Kyle Barber, the IAAF out-of-competition testing coordinator, said the potential for manipulation “is minimal.” But one of the experts the IAAF uses to analyze ABP results, who spoke on condition of anonymity because he wasn’t authorized to discuss the program publicly, said the overnight window could be sufficient for cheats to make their blood values look normal enough to no longer trigger red flags.

Under World Anti-Doping Agency rules, giving athletes advance notice is allowed in “exceptional and justifiable circumstances.” WADA spokesman Ben Nichols said that although the agency has no “specific evidence” of the practice in Kenya, “it would be most concerning.”

“No advance notice testing underpins every successful anti-doping program,” Nichols said. “If athletes are being told ahead of time when they will be tested, this would be outside the requirements.”

Advance notice is only given in Kenya for some ABP testing, Barber said. Athletes get no advance notice for all other anti-doping tests, including the collection of urine samples, that don’t have to reach labs so quickly.

ABP samples that aren’t delivered to labs within 36 hours of leaving the athlete’s arm are logged as invalid, Barber said. From Nairobi, five labs are within range — in Germany, Switzerland, Qatar, Sweden and London. To be guaranteed the blood can get through customs and there on time the next day, the courier must leave Eldoret by mid-morning for afternoon flights. That leaves sample collectors just a few early-morning hours to fill their tubes.

For runners living together in training camps, the process can be relatively straightforward: Sample collectors can show up unannounced, wake athletes up and draw blood in time to hook up with the courier. But for athletes who live or train alone in hard-to-find, far-flung locations, collectors may opt to tell them to report the following morning at a central spot and then bulk-test them as a group, filing the courier’s cool box and thus getting better value for money. The transport alone generally costs about 2,000 euros ($2,200) a trip. The IAAF started collecting ABP samples in Kenya in 2013; “the majority have been advance notice,” with athletes told beforehand, Barber said.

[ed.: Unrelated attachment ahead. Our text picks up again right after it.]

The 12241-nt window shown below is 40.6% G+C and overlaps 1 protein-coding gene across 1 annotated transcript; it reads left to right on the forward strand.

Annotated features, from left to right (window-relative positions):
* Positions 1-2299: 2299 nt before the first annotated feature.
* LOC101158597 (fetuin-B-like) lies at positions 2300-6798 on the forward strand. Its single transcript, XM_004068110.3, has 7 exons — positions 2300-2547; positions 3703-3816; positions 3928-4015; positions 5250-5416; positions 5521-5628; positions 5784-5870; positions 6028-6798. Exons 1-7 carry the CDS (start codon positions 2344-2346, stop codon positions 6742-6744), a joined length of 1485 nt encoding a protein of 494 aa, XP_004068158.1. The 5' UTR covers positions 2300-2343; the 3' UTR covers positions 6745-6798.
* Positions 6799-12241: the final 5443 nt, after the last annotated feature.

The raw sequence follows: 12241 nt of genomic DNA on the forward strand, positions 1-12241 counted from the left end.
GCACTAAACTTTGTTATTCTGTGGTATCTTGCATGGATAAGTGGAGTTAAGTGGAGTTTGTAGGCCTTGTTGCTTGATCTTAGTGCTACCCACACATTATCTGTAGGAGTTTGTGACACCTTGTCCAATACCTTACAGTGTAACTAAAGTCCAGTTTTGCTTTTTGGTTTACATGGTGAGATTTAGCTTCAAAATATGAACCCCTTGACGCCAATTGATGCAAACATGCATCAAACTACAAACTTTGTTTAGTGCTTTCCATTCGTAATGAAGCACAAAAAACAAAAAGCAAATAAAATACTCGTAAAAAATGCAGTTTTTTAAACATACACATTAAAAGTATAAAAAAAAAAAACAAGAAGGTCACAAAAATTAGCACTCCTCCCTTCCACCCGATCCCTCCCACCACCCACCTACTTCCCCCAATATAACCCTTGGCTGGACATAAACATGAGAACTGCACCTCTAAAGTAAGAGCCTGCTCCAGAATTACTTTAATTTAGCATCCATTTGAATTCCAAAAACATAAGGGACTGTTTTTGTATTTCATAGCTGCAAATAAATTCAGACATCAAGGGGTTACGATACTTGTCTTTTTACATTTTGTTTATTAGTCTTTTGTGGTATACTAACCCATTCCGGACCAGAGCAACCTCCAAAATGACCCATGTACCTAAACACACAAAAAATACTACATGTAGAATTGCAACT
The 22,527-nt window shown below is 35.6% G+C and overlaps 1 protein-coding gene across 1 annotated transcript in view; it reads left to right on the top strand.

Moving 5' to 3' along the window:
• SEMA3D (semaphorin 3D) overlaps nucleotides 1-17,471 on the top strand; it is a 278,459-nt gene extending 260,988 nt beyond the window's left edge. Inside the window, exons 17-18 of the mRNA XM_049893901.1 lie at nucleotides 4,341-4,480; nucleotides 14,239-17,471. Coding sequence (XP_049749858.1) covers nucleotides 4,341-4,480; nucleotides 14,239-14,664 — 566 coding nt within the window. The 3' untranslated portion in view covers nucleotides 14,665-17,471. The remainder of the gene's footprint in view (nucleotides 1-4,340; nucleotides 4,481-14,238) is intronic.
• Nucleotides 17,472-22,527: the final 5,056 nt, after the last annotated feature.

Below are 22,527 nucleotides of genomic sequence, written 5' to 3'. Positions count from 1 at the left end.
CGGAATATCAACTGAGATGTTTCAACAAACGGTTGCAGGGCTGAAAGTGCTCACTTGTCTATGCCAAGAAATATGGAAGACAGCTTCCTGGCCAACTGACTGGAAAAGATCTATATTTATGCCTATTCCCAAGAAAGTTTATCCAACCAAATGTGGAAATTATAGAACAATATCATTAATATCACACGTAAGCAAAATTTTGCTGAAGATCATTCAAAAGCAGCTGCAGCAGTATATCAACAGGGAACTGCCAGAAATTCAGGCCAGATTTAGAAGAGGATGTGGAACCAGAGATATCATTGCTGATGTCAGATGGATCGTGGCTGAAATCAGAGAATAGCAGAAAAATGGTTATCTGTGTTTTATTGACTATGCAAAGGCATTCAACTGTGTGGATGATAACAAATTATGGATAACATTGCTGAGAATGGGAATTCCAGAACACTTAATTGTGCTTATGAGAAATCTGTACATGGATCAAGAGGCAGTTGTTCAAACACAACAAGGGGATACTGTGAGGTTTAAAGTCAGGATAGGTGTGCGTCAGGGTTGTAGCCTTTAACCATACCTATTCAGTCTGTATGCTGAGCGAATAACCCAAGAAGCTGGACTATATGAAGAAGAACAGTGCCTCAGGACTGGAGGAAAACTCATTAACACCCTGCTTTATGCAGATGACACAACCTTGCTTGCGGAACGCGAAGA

Advance notice would generally be given when testing larger groups of perhaps 12-15 athletes, but not for smaller missions on three to five athletes, Barber said.

“It’s not the way that we would like to do things, given a choice,” he said. However, “we are of the opinion, at present, given the limitations involved, that doing some testing is better than doing nothing.”

Ashenden and Barber agree that a better solution would be to analyze ABP samples in Kenya, giving collectors time enough to no longer tell athletes in advance. Barber said the IAAF is working with WADA and the Kenyan government to make that happen, but getting necessary approvals to set up ABP analysis in-country is a long process.

“We would hope to have that done before the end of this year and that changes the landscape entirely,” he said.

Ashenden said: “In my view the lack of a testing facility in Kenya is a red herring used to disguise inaction.”

“To suggest that it is too much trouble, or too expensive, to set up a satellite facility in a successful athletic nation like Kenya indicates to me that anti-doping authorities need to revisit their priorities,” he said. “Where there is a will there is a way, but when there is no will there are just a thousand excuses.”

Even now, the scale of IAAF testing in Kenya is unprecedented and “ever expanding,” Barber said. Some of the biggest names on the growing list of banned runners were caught using samples collected in Kenya, including Boston and Chicago marathon champion Rita Jeptoo and two-time World cross country champion Emily Chebet Muge.

“Compared to where we were two years ago, the situation has moved on incredibly,” Barber said.

MORE: Seb Coe: Kenya could be banned from Rio due to doping record

Anna van der Breggen is first cyclist to sweep road world titles in 25 years

Anna van der Breggen